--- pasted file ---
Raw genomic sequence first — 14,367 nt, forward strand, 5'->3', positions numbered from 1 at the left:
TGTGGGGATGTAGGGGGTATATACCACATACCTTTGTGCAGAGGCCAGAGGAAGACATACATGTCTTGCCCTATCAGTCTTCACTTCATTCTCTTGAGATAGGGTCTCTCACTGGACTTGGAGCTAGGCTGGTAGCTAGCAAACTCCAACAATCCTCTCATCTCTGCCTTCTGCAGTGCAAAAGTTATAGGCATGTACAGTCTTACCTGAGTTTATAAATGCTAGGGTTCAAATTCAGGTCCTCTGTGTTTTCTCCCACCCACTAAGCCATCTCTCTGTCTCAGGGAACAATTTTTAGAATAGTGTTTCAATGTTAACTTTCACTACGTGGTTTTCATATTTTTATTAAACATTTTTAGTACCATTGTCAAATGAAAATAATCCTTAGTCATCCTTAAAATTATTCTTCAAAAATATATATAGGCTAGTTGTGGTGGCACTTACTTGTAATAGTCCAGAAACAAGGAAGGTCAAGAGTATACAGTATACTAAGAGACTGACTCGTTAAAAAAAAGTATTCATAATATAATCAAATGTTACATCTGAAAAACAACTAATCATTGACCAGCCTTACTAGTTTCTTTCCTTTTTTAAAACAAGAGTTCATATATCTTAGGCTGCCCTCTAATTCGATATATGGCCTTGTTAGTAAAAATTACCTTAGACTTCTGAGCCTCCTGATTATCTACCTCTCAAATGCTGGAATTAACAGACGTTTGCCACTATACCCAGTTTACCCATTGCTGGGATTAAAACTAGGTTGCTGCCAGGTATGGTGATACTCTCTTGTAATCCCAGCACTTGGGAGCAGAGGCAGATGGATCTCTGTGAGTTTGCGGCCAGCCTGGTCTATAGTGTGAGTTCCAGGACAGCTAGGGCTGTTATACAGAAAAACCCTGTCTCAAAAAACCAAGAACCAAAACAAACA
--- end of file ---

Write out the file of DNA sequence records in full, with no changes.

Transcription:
Raw genomic sequence first — 14,367 nt, forward strand, 5'->3', positions numbered from 1 at the left:
TGTGGGGATGTAGGGGGTATATACCACATACCTTTGTGCAGAGGCCAGAGGAAGACATACATGTCTTGCCCTATCAGTCTTCACTTCATTCTCTTGAGATAGGGTCTCTCACTGGACTTGGAGCTAGGCTGGTAGCTAGCAAACTCCAACAATCCTCTCATCTCTGCCTTCTGCAGTGCAAAAGTTATAGGCATGTACAGTCTTACCTGAGTTTATAAATGCTAGGGTTCAAATTCAGGTCCTCTGTGTTTTCTCCCACCCACTAAGCCATCTCTCTGTCTCAGGGAACAATTTTTAGAATAGTGTTTCAATGTTAACTTTCACTACGTGGTTTTCATATTTTTATTAAACATTTTTAGTACCATTGTCAAATGAAAATAATCCTTAGTCATCCTTAAAATTATTCTTCAAAAATATATATAGGCTAGTTGTGGTGGCACTTACTTGTAATAGTCCAGAAACAAGGAAGGTCAAGAGTATACAGTATACTAAGAGACTGACTCGTTAAAAAAAAGTATTCATAATATAATCAAATGTTACATCTGAAAAACAACTAATCATTGACCAGCCTTACTAGTTTCTTTCCTTTTTTAAAACAAGAGTTCATATATCTTAGGCTGCCCTCTAATTCGATATATGGCCTTGTTAGTAAAAATTACCTTAGACTTCTGAGCCTCCTGATTATCTACCTCTCAAATGCTGGAATTAACAGACGTTTGCCACTATACCCAGTTTACCCATTGCTGGGATTAAAACTAGGTTGCTGCCAGGTATGGTGATACTCTCTTGTAATCCCAGCACTTGGGAGCAGAGGCAGATGGATCTCTGTGAGTTTGCGGCCAGCCTGGTCTATAGTGTGAGTTCCAGGACAGCTAGGGCTGTTATACAGAAAAACCCTGTCTCAAAAAACCAAGAACCAAAACAAACA